8. On April 4th, the United States Court of Appeals for the Seventh Circuit ruled that the Civil Rights Act applies to employment discrimination based on sexual orientation. Previous courts have ruled that sexual orientation is not covered by the Civil Rights Act, meaning this case could eventually see a decision by the Supreme Court.
9. Philadelphia’s current protections are important, particularly in light of recent attempts in state legislatures to use religious freedom to allow discrimination in public places. In recent years, there has been an influx of “Religious Freedom” Bills introduced in state legislatures nationwide, like HB2 in North Carolina, which allows discrimination in public places like stores, restaurants, and doctor’s offices based on sexual orientation and gender identity/expression under the guise of freedom of religious expression.
10. The Philadelphia Commission on Human Relations is the agency for the City that will review and investigate complaints of discrimination. Any cases of discrimination based on actual or perceived sexual orientation or gender identity can be reported to the Philadelphia Commission on Human Relations (PCHR) at 215-686-4670 or firstname.lastname@example.org. The PCHR also resolves community tension after hate crimes or bias incidents occur. To report hate crimes or bias incidents, contact the PCHR office or its anonymous hotline at 215-686-2856. You can also learn more about hate crimes.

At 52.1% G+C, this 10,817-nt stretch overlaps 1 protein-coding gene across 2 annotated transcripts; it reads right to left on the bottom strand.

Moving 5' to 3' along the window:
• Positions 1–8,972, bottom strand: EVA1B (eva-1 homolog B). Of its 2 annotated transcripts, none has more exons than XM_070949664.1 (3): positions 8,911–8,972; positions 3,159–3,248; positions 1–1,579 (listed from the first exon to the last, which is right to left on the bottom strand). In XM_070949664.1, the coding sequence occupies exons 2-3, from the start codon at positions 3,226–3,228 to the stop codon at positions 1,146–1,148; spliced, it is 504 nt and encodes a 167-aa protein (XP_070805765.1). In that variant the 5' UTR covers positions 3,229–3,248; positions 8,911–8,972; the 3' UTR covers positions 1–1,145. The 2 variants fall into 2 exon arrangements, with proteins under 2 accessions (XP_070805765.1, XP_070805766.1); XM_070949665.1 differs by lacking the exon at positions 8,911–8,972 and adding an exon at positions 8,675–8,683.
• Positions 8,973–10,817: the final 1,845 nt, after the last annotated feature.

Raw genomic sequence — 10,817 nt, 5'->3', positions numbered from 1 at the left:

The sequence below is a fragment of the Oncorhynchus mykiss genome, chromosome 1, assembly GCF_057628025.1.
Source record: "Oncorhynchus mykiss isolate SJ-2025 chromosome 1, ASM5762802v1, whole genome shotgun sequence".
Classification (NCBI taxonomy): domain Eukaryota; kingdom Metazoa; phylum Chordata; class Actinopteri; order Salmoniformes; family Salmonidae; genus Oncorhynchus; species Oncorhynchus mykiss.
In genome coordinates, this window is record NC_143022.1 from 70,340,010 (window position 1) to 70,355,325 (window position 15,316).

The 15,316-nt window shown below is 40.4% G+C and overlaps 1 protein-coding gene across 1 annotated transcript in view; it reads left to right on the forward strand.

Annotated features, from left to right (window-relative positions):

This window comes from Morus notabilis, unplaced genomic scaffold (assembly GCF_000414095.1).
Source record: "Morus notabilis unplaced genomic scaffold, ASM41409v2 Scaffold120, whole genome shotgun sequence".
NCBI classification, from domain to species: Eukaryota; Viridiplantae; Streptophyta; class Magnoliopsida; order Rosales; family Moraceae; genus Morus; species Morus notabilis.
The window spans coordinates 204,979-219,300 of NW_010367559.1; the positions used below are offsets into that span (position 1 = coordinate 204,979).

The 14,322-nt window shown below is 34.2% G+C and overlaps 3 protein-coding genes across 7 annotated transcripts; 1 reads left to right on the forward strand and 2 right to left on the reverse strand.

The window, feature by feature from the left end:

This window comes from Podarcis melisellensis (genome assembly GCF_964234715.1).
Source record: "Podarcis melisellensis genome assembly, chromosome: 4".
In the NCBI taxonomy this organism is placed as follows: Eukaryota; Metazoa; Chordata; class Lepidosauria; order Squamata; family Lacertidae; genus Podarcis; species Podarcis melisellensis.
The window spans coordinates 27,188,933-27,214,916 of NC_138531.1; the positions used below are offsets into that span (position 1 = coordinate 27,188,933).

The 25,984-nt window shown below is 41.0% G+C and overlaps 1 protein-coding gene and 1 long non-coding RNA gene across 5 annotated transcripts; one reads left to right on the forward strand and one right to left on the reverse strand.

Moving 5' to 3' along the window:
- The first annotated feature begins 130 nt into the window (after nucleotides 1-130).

11. The Philadelphia Police Department’s Directive 152 provides guidance for officers’ interactions with transgender individuals to ensure that all people are treated with courtesy and dignity. Directive 152 provides guidelines for appropriate police interactions with trans* individuals, including in media accounts. This Directive is one of only a few of its kind across the nation and represents a significant step forward in the relationship between the police department and the trans* community.
Get Involved: LGBTQ Action Guide
1. Share these quick facts and action guide with your networks. Education is critical to building bridges and support for LGBTQ rights. Whether it is over email, on social media, or at a community meeting, help us get the facts to every Philadelphian.
2. Call your elected officials and tell them to amend the PA Human Relations Act to include explicit protections from discrimination based on actual or perceived sexual orientation and gender identity in employment, housing, public accommodations and education.
3. Check out (and share!) this list of local resources for LGBTQ Philadelphians. These organizations are also great places to start if you’re interested in volunteering with an LGBTQ organization!